Three Trends at the Forefront of Milan’s Design Week
Design professionals and enthusiasts from around the globe have just started to catch their collective breath as Milan’s annual mega design fair, Salone del Mobile, comes to a close. Over 300,000 buyers, retailers, interior designers, architects, and more visited the fiera last week to scout the latest and greatest from 1,363 international design brands specialized in mass-market products. (Think Vitra, Moroso, and Knoll, to name a few of the most recognizable.) But it’s FuoriSalone (literally, “outside Salone”) that attracts those on the lookout for the unconventional and cutting edge. Hundreds of smaller scale, guerilla-style exhibitions mounted across the city offer a concentrated view of the work of emerging and experimental designers, small-scale producers, galleries, and institutions. This, perhaps more so than at the fair itself, is where the pulse of the design world is taken every year.
FuoriSalone has so much to offer (no one person can physically see everything!) with each edition presenting a variety of approaches, with varying degrees of success. This year, though, the most memorable projects told a story of renewed engagement with sculpture and craft. Rich materials—copper, brass, bronze, porcelain, blown glass, marble, fur, enamel, and lacquer—bold and sophisticated color palettes, and striking, confident forms abounded, often produced through traditional craft techniques, with a recurring tension between the civilized and the natural. Without dismissing the wealth of novel, researched, and visionary concepts, one of the biggest takeaways from this year’s crop of talent is an elevated and refined attention to detail that embraced the very materiality of the work. Whether conceptually or functionally driven (or neither), these standout objects delivered, in sum, a delicious feast for the eyes.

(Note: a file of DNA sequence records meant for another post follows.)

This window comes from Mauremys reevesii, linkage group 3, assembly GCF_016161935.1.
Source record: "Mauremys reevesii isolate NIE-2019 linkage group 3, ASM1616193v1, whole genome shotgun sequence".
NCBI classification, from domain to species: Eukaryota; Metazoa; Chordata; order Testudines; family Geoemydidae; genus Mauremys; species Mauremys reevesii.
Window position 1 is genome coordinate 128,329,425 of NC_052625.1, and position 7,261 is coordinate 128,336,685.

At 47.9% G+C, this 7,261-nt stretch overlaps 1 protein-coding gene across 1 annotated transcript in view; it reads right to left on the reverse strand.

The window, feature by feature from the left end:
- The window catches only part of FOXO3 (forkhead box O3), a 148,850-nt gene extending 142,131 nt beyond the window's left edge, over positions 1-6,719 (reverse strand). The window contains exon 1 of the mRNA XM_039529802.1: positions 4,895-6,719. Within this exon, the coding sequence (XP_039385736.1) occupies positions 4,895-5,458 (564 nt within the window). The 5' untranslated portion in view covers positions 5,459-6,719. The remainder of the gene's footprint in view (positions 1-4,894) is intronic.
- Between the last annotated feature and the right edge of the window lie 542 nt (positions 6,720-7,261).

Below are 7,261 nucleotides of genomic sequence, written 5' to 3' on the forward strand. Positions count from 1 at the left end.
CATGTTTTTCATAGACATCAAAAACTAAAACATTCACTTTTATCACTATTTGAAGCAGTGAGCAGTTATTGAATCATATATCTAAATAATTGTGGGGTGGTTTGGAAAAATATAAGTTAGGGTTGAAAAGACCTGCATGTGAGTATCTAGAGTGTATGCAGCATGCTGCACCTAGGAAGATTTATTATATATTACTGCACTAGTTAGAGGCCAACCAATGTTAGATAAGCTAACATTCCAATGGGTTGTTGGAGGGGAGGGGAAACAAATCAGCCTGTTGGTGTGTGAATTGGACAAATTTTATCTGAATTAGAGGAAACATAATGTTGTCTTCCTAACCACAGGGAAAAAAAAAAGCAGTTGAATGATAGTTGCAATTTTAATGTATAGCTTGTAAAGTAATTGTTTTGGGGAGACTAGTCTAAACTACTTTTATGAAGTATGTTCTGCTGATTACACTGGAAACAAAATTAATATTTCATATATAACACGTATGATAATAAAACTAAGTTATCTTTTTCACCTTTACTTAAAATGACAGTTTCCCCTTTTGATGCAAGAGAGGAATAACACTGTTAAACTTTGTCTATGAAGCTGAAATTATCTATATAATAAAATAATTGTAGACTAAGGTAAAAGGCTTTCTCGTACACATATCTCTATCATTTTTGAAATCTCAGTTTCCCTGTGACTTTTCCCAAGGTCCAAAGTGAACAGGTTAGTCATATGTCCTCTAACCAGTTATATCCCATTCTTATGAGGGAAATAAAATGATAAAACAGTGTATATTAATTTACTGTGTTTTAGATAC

Multiple designers are exploring new expressions of archetypal, geometric forms marked by an astounding blend of the simple and the luxe. Arts & Crafts & Design—without question, one of the best shows of FuoriSalone 2015—is a perfect case in point. Each of the 12 expertly handcrafted objects on view was created through a collaboration between a Swiss artisan and a student from École cantonale d’art de Lausanne (ECAL), with art direction provided by the ever-talented Studio Formafantasma. With both functional and decorative pieces—all highly sculptural, and many delightfully kinetic—the collection balances the minimalist aesthetic for which the school is known, with the rich heritage of traditional techniques and materials. Highlights include the dreamily hued Natura Morta glass composition, the Decrescendo “music box,” the Explosion Printanière flowering automaton, and the enigmatic Eclipse lamp.
Two Milan-based galleries, Fragile and Secondome, each launched a new collection that echoed this visual vocabulary. “Ossimori,” by the Italian rising stars at Studiopepe, was displayed in one of Fragile’s smaller rooms, but the intimacy of the setting only heightened the impact. Every object in the collection is a studied and tranquil composition of marble, copper, and glass geometric solids, all industrial remnants put to good use.
Clear blown glass and metal came together quite wonderfully in Secondome’s “I’m Not Weird, I’m Limited Edition” collection, produced in collaboration with Padiglioneitalia, for a new take on old-timey mechanical wonders, such as a spinning globe, a tilting carafe, a rotating hourglass, and a self-extinguishing candleholder. The retro gadgets are made contemporary through their chicly reduced forms.
Other designs of note: Norwegian studio Kneip’s “Weathered” series, which includes a seismoscope and sculptures that “record” the weather; and German studio Boch & Engelhorn’s “Zartes Laut” (Tranquil Loudness), which responds to sounds in the immediate environment.